Revive Your work, O Lord! Revival is God’s work, He alone can give it; it must come from above. It must be asked for and received from God Himself. Those who know anything of the history of revivals will remember how often this has been proven—both widespread and local revivals have been distinctly traced to specific prayer.
The coming revival will be no exception. An extraordinary spirit of prayer, urging believers to private as well as united prayer, motivating them to labour fervently in their supplications, will be one of the surest signs of approaching showers and floods of blessing.
Let all who are burdened with a lack of spirituality or with a mediocre state of the life of God in believers, listen to the call that comes to us all: If there is to be revival—a true, divine outpouring of God’s Spirit—it will correspond with wholehearted prayer and faith. No believer should think that he or she is too weak to help, or imagine that his or her input would not be missed. If we but begin, the gift that is in us will be so evident that we will become God’s chosen intercessor for own circle of friends or neighborhood.
Think of the need of souls, of all the sins and shortcomings among God’s people, of the lack of power in so many of our sermons. Then begin to cry to God, “Will you not revive us again that your people may rejoice in You?” (Psalm 85:6)
Let us press the truth deep in our hearts: Every revival comes, as Pentecost came, as a direct result of united and continued prayer. So the coming revival must begin with a great revival of prayer. It is in the prayer closet, with the door shut, that the sound of abundance of rain will first be heard. An increase of private prayer among ministers and laypeople will be a sure indication of the coming blessing. We find the same emphasis in the New Testament.
The Sermon on the Mount promises the Kingdom to the poor and to those who mourn. In the Epistles to the Corinthians and the Galatians, the religion of man-worldly wisdom and confidence in the flesh—is exposed and denounced; without its being confessed and denounced; without its being confessed and forsaken, all the promises of grace and of the Spirit will be in vain. The letters to the seven churches show us five churches of which God, out of whose mouth goes the sharp, two-edged sword, says He has something against them.
In each of these the key word of His message is not to the unconverted but to the church:—the word was “Repent!” All the glorious promises each of these letters contain share one condition, right down to the invitation, “Open the door and I will come in,” and the promise, “He that overcomes will sit with me on my throne.” All are dependent on word “Repent.”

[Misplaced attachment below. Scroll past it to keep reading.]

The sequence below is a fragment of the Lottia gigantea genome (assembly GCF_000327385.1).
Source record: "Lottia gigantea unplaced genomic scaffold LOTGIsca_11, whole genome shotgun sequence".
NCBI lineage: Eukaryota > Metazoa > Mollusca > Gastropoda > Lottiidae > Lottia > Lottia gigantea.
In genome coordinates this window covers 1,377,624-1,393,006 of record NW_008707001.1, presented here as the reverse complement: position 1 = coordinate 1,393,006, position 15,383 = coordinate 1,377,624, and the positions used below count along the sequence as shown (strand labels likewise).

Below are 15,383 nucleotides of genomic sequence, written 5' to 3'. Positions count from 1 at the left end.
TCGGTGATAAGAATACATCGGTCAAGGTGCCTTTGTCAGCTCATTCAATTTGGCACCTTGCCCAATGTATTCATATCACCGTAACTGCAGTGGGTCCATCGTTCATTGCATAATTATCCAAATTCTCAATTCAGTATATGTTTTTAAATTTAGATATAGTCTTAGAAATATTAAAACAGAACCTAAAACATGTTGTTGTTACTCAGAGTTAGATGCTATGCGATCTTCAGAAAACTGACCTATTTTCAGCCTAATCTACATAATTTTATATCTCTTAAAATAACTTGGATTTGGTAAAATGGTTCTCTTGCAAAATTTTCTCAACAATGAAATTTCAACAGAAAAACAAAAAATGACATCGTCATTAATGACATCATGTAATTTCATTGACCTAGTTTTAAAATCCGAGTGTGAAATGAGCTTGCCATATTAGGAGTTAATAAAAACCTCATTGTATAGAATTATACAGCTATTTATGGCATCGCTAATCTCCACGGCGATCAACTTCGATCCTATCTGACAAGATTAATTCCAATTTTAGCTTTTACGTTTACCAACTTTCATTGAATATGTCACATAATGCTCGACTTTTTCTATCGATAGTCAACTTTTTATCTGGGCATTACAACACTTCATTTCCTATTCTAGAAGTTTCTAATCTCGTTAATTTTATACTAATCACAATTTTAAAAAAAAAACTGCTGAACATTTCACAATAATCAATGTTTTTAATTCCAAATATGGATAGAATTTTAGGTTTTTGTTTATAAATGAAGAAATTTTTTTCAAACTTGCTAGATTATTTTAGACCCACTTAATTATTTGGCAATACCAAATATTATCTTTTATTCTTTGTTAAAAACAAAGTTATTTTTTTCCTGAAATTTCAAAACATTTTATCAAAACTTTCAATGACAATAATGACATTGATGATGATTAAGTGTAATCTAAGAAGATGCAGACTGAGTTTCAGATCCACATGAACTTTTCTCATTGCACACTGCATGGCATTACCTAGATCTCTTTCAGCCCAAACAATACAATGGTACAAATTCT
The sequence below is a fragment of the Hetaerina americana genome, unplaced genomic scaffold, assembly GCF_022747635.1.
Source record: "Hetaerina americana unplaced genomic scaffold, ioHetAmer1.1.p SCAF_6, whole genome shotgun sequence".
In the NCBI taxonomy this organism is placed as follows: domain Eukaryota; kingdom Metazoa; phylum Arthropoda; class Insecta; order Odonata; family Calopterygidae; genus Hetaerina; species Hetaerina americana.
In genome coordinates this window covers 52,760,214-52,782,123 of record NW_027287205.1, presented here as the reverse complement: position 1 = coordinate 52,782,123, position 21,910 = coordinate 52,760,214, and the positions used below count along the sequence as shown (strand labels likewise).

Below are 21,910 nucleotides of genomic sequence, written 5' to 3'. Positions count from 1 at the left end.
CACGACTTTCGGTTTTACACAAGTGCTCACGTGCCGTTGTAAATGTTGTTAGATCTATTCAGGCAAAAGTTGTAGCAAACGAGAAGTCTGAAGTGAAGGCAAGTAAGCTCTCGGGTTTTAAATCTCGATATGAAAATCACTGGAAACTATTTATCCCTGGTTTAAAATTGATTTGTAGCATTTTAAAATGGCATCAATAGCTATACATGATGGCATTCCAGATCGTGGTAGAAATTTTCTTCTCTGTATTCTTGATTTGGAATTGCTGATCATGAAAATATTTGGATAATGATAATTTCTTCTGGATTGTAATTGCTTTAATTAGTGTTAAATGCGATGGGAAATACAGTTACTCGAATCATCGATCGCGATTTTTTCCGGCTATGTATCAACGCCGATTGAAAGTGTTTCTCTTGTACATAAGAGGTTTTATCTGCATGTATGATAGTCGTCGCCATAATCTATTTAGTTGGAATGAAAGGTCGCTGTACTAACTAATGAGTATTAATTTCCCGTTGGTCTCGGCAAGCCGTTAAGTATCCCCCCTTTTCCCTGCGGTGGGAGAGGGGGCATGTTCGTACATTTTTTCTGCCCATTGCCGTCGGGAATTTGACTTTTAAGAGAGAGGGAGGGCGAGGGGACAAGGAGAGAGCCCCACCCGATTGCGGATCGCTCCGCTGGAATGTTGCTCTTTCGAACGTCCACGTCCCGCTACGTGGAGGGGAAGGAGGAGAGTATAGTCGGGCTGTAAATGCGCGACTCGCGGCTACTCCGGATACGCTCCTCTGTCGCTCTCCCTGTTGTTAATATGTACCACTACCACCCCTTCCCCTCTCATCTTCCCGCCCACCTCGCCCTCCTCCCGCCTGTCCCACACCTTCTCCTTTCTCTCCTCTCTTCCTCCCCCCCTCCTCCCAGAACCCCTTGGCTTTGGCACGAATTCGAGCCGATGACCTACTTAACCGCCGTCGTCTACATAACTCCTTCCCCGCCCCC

If there is to be a revival—not among the unsaved but in our churches—that word must be heard. Was it only in Israel in the ministry of kings and the prophets that there as so much evil to be cleansed away? Was it only in the church of the first century that Paul and James and our Lord Himself had to speak such sharp words?
Is there not in the church of our day an idolatry of money and talent and culture—unfaithfulness to its one Husband and Lord, and a confidence in the flesh that grieves and resists God’s Holy Spirit? And is there not a common confession of a lack of spirituality and spiritual power?
Let all who long for the coming revival and who seek to hasten it by their prayers pray this above everything, that the Lord may prepare His prophets to go before Him at his bidding: “Cry aloud, spare not, lift up your voice like a trumpet, and show my people their transgression.” (Isaiah 58:1)
Every true revival among God’s people must have at its roots a deep sense and confession of sin. Until those who lead the church in the path bear faithful testimony against the sins of the church, it is likely that it will find people unprepared. Most would prefer to have a revival as the result of their programs and efforts. God’s way is the opposite. Out of death, acknowledged as the wage of sin, and confession of utter helplessness, God revives.
Come let us return to the Lord. He has torn us to pieces but He will heal us; He has injured us but He will bind up our wounds. After two days He will revive us; on the third day He will restore us that we may live in His presence.” (Hosea 6:1-2) Even Job who was considered the most righteous man of his generation exclaimed, “I had only heard about you before, but now I have seen you with my own eyes. I take back everything I said, and I sit in dust and ashes to show my repentance.”(Job 42: 5-6 NLT)
May the Lord bestow a spirit of repentance on every one of us.